(KUTV) It was an issue that drew more attention than any other in the just ended legislative session. There was plenty of public interest, but in the end, the two bills that would essentially legalize cannabis oil or medical marijuana for a sliver of the population suffering from specific conditions failed.
Some saying it was a quiet death for a very loud issue on the hill. It was an issue forcing a strong statement of opposition from the LDS church. Some say there were too many questions and the bill sponsor said there are too many preconceived ideas that are plainly false when it comes to this issue.
“I don’t see any reason at all from keeping people from this freedom,” Senator Mark Madsen, R-Saratoga Springs, told 2News Friday, from St. George, where he was speaking to a Bar Association conference on the issue.
“I always say I’m trying to get Utah to boldly go where only 23 other states have already gone.”
He said he found himself frustrated with his fellow lawmakers, who he believes were simply set in their ways and didn’t fully understand the bill. He said progress was made, even though his bill didn’t pass.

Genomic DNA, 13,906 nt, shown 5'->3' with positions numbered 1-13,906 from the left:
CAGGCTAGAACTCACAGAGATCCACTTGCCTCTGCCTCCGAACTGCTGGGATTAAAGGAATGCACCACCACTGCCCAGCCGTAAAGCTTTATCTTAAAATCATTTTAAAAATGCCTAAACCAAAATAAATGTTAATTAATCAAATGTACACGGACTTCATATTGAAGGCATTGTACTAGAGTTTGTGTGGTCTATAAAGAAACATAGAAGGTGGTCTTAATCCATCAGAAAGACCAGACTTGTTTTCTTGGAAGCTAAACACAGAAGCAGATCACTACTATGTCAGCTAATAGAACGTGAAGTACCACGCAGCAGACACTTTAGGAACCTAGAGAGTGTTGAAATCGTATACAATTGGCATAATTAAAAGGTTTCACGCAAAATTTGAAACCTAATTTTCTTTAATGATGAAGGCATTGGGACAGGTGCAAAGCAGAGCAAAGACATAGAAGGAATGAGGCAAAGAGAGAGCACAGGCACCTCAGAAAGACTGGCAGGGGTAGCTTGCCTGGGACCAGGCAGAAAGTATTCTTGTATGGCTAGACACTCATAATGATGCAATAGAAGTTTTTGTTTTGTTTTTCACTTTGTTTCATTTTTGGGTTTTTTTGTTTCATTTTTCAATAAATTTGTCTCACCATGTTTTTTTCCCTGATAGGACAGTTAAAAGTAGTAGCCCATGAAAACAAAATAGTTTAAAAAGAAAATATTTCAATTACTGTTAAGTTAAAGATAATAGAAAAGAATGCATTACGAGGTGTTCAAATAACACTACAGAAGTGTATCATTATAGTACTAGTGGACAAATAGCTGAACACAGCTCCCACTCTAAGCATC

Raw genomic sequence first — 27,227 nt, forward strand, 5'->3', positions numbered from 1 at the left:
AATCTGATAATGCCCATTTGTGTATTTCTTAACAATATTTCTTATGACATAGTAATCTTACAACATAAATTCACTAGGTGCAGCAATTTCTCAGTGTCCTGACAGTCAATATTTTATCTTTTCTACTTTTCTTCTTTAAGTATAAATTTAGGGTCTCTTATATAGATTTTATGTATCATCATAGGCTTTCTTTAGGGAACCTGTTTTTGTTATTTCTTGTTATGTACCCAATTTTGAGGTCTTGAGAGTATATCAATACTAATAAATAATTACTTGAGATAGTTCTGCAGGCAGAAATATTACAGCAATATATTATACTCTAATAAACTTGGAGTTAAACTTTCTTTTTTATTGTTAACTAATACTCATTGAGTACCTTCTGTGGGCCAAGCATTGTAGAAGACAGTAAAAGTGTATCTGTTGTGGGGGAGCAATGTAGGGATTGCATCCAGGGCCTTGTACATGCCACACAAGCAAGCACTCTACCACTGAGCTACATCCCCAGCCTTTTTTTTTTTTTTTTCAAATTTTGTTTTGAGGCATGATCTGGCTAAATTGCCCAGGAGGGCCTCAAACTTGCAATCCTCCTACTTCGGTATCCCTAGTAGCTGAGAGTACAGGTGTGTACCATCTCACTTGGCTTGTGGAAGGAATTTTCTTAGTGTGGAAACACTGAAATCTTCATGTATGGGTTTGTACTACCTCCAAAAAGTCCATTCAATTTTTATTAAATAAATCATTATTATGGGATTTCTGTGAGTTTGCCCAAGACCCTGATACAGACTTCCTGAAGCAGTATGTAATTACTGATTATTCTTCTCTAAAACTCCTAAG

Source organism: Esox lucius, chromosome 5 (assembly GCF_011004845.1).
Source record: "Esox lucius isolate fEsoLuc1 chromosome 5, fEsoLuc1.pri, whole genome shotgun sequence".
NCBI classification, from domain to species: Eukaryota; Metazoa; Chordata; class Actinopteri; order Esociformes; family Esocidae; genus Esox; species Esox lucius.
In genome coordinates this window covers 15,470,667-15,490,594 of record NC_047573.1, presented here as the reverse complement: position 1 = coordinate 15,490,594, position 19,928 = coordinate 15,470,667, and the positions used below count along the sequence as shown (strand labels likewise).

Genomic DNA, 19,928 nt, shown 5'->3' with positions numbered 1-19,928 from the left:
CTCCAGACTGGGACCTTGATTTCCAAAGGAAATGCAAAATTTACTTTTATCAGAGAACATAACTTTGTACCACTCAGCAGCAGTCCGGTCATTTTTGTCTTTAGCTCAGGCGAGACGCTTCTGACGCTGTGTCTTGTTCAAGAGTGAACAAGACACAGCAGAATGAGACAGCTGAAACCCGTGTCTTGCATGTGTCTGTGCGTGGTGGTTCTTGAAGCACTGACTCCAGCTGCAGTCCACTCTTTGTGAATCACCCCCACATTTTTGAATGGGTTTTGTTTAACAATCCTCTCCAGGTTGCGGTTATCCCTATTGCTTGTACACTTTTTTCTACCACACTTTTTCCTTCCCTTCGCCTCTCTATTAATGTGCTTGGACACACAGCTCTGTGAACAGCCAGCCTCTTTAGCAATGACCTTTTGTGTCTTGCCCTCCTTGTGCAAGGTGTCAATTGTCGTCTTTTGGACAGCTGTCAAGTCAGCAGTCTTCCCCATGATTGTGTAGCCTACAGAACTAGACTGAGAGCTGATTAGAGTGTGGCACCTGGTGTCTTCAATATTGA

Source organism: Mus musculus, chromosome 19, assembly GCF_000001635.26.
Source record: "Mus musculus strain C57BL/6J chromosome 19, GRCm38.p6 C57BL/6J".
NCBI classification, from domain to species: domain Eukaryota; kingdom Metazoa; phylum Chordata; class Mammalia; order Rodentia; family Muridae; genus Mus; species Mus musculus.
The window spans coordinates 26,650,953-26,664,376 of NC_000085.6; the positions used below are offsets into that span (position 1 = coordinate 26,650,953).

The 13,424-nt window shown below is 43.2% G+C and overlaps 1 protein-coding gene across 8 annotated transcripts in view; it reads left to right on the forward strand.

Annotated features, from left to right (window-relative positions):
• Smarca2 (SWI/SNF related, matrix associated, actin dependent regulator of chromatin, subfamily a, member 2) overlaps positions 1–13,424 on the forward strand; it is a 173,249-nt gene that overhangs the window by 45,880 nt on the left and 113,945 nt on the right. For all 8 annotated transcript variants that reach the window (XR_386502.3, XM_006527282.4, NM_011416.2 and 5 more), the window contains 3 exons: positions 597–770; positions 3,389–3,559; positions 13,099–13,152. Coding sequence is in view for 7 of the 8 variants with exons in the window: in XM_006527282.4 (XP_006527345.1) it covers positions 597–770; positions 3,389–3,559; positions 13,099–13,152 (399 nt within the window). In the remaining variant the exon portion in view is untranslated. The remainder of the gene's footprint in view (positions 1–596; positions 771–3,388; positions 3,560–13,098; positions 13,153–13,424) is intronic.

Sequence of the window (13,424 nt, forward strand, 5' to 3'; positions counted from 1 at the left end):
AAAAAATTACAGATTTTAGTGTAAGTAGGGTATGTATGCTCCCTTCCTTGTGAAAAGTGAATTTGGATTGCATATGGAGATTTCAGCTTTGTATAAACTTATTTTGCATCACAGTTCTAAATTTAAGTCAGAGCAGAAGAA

“Getting a chance to talk to people, getting them educated, always a positive thing.”
That’s a point where Christine Stenquist, founder of the advocacy group Truce, agrees.
“I don’t think success was measured in a bill being passed. But I think success was achieved in a bad bill not passing. It was achieved in educating the public,” Stenquist told 2News Friday.
She was recouping at her home, she says after being left exhausted from spending the past 45 days at the Capitol trying to educate lawmakers and push through a measure that would allow patients suffering from epilepsy or chronic pain some relief.
“I’m just a mom who was in bed and then discovered cannabis and it changed my life,” Stenquist, who suffers from chronic pain due to a brain tumor, said. She spoke of the learning process when it came to politics and how slow she is finding it moves.
“I think people shouldn’t give up hope.”
“This next year we’ll work on educating the community and also getting our ballot initiative started and getting patients and everybody to start collecting signatures … so if we fail next legislative session, we can submit our signatures and have something in place for patients.”
Last month, advocates thought they would push to get this issue before voters this year, but in the end felt the time constraints were just too great for the ballot initiative and say they are now pinning their hopes on the next legislative session, all the while gathering those signatures to be ready for a possible ballot initiative next year.
SOURCES: http://www.kutv.com, by AMY NAY